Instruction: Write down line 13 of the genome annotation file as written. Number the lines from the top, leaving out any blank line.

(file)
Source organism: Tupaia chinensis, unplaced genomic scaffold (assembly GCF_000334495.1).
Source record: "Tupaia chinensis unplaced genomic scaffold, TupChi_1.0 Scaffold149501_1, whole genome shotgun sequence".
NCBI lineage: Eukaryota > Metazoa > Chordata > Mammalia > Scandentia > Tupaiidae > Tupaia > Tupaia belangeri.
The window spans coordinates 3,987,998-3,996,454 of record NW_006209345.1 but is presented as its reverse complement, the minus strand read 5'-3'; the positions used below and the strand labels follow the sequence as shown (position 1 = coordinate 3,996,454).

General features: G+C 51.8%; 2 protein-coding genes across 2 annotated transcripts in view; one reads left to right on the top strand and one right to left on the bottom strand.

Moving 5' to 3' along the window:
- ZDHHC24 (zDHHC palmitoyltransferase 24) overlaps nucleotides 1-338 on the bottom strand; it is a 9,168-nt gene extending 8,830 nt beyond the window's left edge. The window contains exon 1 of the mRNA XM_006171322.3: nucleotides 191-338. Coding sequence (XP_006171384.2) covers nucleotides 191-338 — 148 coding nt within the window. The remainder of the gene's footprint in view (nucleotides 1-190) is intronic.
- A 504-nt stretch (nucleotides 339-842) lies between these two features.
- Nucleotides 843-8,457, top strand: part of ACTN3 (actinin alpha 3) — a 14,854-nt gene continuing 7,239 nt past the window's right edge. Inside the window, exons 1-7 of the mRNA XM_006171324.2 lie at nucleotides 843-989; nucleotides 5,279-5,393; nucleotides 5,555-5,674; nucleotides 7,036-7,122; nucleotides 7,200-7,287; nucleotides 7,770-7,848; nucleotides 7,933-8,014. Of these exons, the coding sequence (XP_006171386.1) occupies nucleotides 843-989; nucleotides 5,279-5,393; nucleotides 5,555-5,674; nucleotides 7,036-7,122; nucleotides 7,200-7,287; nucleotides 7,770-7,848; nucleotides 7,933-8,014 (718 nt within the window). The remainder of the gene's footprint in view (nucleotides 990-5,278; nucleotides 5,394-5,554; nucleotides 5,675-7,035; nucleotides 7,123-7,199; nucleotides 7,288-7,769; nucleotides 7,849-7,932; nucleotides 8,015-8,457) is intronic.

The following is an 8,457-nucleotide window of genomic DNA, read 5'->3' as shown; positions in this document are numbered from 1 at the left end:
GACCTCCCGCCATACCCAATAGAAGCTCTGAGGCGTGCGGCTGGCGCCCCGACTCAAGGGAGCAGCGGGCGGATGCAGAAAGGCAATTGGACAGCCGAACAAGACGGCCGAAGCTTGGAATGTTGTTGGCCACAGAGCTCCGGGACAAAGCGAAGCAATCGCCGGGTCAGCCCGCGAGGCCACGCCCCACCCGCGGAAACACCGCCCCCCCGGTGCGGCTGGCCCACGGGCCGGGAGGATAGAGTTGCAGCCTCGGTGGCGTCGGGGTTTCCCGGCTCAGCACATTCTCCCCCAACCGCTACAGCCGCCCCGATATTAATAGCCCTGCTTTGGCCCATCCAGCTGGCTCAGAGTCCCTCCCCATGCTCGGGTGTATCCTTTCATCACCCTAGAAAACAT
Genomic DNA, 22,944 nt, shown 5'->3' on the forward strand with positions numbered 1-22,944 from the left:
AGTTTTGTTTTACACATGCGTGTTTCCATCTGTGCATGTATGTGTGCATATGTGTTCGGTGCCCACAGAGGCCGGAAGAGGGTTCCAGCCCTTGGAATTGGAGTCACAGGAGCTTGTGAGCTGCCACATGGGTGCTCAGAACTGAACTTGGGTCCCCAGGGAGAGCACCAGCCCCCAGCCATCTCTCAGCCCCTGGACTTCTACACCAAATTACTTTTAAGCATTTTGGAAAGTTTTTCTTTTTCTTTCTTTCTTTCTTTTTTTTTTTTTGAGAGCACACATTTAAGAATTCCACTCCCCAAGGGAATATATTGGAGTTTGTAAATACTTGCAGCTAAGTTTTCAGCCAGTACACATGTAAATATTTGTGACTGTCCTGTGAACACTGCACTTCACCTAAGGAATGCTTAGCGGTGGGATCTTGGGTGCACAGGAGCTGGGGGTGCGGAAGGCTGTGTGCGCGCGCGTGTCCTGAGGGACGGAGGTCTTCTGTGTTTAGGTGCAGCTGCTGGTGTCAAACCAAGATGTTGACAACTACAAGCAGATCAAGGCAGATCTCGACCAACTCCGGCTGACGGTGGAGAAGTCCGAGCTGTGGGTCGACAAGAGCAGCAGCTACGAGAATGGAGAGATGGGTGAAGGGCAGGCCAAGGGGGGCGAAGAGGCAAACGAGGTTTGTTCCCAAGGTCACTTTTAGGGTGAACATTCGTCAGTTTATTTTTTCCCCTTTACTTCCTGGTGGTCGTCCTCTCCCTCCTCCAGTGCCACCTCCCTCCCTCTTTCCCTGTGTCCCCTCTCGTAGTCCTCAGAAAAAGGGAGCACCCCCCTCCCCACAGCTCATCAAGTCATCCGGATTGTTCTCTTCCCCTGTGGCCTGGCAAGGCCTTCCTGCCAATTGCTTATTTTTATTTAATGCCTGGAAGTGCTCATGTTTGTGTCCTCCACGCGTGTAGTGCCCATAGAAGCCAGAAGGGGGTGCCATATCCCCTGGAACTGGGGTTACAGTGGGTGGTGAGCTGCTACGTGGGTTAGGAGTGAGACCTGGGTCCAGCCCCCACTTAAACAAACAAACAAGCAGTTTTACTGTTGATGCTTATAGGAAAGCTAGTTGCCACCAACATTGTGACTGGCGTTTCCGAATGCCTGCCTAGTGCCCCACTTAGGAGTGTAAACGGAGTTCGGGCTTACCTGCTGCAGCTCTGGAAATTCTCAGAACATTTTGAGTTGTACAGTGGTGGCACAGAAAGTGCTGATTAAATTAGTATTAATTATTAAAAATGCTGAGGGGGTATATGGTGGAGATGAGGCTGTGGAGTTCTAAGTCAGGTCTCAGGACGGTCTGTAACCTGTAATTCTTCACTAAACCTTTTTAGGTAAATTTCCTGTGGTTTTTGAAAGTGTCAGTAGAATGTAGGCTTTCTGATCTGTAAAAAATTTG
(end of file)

AGTTTTGTTTTACACATGCGTGTTTCCATCTGTGCATGTATGTGTGCATATGTGTTCGGTGCCCACAGAGGCCGGAAGAGGGTTCCAGCCCTTGGAATTGGAGTCACAGGAGCTTGTGAGCTGCCACATGGGTGCTCAGAACTGAACTTGGGTCCCCAGGGAGAGCACCAGCCCCCAGCCATCTCTCAGCCCCTGGACTTCTACACCAAATTACTTTTAAGCATTTTGGAAAGTTTTTCTTTTTCTTTCTTTCTTTCTTTTTTTTTTTTTGAGAGCACACATTTAAGAATTCCACTCCCCAAGGGAATATATTGGAGTTTGTAAATACTTGCAGCTAAGTTTTCAGCCAGTACACATGTAAATATTTGTGACTGTCCTGTGAACACTGCACTTCACCTAAGGAATGCTTAGCGGTGGGATCTTGGGTGCACAGGAGCTGGGGGTGCGGAAGGCTGTGTGCGCGCGCGTGTCCTGAGGGACGGAGGTCTTCTGTGTTTAGGTGCAGCTGCTGGTGTCAAACCAAGATGTTGACAACTACAAGCAGATCAAGGCAGATCTCGACCAACTCCGGCTGACGGTGGAGAAGTCCGAGCTGTGGGTCGACAAGAGCAGCAGCTACGAGAATGGAGAGATGGGTGAAGGGCAGGCCAAGGGGGGCGAAGAGGCAAACGAGGTTTGTTCCCAAGGTCACTTTTAGGGTGAACATTCGTCAGTTTATTTTTTCCCCTTTACTTCCTGGTGGTCGTCCTCTCCCTCCTCCAGTGCCACCTCCCTCCCTCTTTCCCTGTGTCCCCTCTCGTAGTCCTCAGAAAAAGGGAGCACCCCCCTCCCCACAGCTCATCAAGTCATCCGGATTGTTCTCTTCCCCTGTGGCCTGGCAAGGCCTTCCTGCCAATTGCTTATTTTTATTTAATGCCTGGAAGTGCTCATGTTTGTGTCCTCCACGCGTGTAGTGCCCATAGAAGCCAGAAGGGGGTGCCATATCCCCTGGAACTGGGGTTACAGTGGGTGGTGAGCTGCTACGTGGGTTAGGAGTGAGACCTGGGTCCAGCCCCCACTTAAACAAACAAACAAGCAGTTTTACTGTTGATGCTTATAGGAAAGCTAGTTGCCACCAACATTGTGACTGGCGTTTCCGAATGCCTGCCTAGTGCCCCACTTAGGAGTGTAAACGGAGTTCGGGCTTACCTGCTGCAGCTCTGGAAATTCTCAGAACATTTTGAGTTGTACAGTGGTGGCACAGAAAGTGCTGATTAAATTAGTATTAATTATTAAAAATGCTGAGGGGGTATATGGTGGAGATGAGGCTGTGGAGTTCTAAGTCAGGTCTCAGGACGGTCTGTAACCTGTAATTCTTCACTAAACCTTTTTAGGTAAATTTCCTGTGGTTTTTGAAAGTGTCAGTAGAATGTAGGCTTTCTGATCTGTAAAAAATTTG